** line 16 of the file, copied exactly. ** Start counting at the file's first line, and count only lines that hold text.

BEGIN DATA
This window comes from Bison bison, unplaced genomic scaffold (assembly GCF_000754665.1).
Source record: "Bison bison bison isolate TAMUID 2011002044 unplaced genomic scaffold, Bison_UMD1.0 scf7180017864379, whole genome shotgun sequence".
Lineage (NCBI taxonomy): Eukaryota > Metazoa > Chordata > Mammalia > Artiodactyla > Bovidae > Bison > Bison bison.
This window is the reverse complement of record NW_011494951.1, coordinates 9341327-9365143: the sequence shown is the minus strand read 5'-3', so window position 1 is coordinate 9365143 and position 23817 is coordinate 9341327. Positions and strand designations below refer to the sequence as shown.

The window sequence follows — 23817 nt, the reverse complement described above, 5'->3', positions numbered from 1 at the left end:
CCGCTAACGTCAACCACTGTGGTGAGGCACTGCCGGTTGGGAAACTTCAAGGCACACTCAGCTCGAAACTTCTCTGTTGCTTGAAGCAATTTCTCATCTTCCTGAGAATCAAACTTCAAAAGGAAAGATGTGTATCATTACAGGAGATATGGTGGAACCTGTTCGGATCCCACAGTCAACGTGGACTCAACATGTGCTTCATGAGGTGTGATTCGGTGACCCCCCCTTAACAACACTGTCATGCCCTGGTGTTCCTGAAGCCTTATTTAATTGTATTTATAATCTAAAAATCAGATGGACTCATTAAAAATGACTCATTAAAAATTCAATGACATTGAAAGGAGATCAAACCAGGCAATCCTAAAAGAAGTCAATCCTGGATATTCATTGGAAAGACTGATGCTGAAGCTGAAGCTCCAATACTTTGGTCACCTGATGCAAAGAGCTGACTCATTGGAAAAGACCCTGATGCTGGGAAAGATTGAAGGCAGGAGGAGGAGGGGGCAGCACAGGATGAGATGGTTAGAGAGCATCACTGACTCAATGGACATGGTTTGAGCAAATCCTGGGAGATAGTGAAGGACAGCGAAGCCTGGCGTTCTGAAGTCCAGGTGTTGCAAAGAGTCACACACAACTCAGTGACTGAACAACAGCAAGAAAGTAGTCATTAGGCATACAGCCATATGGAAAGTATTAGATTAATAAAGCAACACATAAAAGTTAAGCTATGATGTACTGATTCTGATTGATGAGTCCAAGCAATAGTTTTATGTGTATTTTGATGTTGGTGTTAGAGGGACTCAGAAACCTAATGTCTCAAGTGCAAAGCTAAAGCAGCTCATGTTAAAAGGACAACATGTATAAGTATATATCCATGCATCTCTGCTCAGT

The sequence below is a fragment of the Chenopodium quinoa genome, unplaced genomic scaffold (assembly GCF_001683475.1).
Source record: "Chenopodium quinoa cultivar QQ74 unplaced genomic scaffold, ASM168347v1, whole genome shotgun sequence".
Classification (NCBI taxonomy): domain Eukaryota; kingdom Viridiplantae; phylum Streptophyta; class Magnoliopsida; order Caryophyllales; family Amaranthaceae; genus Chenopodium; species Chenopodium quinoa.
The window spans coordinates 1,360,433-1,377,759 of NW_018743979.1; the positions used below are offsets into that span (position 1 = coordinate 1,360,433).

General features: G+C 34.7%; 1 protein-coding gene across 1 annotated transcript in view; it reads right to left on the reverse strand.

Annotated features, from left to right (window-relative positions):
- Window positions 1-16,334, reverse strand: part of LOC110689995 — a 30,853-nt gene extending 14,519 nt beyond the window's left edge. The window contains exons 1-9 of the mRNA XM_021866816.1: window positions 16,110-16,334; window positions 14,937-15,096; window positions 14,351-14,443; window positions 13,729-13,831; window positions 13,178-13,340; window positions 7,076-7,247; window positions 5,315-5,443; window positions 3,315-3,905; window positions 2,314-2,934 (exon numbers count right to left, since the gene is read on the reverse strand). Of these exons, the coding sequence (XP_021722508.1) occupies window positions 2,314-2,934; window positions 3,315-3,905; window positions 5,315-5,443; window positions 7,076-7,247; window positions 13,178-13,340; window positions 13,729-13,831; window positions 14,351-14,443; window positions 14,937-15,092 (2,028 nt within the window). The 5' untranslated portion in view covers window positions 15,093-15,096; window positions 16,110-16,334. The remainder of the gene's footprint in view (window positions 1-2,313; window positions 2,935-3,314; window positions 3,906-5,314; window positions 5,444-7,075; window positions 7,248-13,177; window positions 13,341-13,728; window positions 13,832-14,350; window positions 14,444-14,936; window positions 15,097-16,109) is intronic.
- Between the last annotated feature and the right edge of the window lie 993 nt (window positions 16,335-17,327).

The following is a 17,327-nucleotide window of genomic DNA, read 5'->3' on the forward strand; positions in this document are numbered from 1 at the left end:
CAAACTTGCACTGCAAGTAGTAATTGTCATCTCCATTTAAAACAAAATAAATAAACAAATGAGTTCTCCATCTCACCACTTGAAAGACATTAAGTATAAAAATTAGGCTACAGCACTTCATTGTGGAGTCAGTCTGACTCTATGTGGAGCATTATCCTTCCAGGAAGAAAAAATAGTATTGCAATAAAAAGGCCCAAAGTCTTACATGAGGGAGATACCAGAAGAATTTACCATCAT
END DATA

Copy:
CAAACTTGCACTGCAAGTAGTAATTGTCATCTCCATTTAAAACAAAATAAATAAACAAATGAGTTCTCCATCTCACCACTTGAAAGACATTAAGTATAAAAATTAGGCTACAGCACTTCATTGTGGAGTCAGTCTGACTCTATGTGGAGCATTATCCTTCCAGGAAGAAAAAATAGTATTGCAATAAAAAGGCCCAAAGTCTTACATGAGGGAGATACCAGAAGAATTTACCATCAT